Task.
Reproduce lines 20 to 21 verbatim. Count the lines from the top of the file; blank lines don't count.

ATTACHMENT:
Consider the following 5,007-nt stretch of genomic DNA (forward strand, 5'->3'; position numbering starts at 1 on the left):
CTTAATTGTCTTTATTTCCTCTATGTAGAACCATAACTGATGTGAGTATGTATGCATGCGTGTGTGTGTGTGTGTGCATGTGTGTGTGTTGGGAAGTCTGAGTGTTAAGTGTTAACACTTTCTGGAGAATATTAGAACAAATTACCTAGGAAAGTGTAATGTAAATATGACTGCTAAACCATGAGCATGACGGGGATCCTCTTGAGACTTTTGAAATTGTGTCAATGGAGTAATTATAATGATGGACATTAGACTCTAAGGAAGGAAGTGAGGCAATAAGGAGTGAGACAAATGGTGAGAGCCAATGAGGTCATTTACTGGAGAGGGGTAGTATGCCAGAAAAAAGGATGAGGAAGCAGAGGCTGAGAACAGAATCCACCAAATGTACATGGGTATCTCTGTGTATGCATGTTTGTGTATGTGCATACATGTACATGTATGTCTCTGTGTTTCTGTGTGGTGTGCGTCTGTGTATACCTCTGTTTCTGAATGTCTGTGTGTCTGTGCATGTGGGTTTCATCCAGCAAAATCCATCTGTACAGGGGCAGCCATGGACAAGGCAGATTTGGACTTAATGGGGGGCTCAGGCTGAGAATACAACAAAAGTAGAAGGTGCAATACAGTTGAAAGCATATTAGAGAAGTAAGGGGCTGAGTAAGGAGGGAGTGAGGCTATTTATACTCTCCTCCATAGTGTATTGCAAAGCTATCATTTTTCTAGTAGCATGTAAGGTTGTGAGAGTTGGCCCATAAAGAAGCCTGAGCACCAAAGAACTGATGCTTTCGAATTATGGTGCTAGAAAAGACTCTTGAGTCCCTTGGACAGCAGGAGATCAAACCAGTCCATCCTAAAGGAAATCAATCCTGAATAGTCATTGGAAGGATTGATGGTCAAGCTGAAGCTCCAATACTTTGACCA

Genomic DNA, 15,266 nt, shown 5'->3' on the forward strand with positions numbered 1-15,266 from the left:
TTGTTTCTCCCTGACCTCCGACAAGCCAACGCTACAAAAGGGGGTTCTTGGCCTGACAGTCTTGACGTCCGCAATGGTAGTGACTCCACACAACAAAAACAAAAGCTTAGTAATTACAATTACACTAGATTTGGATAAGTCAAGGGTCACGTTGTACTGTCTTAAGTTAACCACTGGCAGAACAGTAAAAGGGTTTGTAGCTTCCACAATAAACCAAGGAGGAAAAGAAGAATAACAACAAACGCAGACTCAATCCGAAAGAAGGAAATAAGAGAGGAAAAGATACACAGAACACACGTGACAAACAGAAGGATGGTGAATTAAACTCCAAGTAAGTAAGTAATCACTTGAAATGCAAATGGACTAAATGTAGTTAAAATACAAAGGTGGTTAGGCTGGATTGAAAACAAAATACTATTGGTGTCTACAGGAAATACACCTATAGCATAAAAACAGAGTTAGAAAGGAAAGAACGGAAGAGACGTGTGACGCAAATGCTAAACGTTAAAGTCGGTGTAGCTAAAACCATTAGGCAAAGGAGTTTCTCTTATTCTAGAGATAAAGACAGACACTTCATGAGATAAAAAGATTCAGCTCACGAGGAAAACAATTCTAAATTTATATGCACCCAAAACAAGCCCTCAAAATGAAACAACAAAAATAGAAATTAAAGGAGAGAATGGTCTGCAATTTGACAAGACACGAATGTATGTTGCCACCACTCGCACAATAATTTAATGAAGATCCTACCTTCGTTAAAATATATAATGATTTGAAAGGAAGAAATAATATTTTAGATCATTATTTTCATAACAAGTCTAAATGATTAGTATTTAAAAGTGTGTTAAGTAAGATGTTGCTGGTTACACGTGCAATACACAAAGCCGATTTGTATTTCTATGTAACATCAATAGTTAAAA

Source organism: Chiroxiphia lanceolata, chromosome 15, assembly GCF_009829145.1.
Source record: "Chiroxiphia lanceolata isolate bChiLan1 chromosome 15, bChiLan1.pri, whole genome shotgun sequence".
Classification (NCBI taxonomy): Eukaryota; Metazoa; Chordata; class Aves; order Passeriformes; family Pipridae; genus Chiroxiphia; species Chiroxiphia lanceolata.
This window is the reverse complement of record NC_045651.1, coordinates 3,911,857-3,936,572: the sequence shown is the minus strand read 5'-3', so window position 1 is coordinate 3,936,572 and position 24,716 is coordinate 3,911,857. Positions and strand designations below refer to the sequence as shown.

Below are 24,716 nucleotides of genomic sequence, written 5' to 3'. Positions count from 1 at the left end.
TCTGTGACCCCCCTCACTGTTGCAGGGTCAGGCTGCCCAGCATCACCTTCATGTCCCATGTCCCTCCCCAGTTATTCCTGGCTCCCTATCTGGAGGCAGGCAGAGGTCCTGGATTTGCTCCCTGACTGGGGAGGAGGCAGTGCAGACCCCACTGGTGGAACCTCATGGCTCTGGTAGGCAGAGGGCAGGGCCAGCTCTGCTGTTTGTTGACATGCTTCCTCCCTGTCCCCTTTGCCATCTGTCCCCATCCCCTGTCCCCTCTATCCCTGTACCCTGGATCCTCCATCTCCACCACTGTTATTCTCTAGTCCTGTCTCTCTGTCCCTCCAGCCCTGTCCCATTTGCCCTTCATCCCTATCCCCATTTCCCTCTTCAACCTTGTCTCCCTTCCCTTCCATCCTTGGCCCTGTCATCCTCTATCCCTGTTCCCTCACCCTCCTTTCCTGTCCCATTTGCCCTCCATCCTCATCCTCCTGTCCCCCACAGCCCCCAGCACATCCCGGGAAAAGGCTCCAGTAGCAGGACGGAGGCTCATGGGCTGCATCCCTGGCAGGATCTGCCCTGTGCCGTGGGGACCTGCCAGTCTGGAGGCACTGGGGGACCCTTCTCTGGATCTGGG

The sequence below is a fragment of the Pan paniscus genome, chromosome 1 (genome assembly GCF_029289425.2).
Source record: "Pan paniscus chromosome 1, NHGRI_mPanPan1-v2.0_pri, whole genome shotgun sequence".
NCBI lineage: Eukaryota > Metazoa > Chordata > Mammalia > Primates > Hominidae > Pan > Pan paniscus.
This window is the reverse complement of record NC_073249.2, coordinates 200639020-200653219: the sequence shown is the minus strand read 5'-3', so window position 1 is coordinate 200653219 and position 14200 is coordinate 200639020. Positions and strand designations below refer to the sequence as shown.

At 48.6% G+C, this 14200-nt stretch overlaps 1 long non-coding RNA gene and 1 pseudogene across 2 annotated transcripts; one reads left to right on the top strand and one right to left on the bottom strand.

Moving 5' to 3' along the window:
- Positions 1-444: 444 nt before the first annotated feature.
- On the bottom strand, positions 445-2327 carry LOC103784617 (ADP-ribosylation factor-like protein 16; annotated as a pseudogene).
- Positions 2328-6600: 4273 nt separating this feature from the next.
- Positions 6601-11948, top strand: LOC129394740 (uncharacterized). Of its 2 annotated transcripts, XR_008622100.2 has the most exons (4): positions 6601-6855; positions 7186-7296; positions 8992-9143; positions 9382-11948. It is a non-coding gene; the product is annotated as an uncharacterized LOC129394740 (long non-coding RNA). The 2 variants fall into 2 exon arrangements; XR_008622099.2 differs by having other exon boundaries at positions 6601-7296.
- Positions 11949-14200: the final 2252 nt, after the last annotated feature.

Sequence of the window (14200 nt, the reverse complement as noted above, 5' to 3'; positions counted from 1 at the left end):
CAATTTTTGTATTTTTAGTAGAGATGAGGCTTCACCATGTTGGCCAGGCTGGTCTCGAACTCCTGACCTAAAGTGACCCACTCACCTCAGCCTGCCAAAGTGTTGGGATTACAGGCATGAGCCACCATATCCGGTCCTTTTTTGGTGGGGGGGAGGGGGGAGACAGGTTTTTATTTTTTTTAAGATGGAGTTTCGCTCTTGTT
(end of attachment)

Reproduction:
- Positions 6601-11948, top strand: LOC129394740 (uncharacterized). Of its 2 annotated transcripts, XR_008622100.2 has the most exons (4): positions 6601-6855; positions 7186-7296; positions 8992-9143; positions 9382-11948. It is a non-coding gene; the product is annotated as an uncharacterized LOC129394740 (long non-coding RNA). The 2 variants fall into 2 exon arrangements; XR_008622099.2 differs by having other exon boundaries at positions 6601-7296.
- Positions 11949-14200: the final 2252 nt, after the last annotated feature.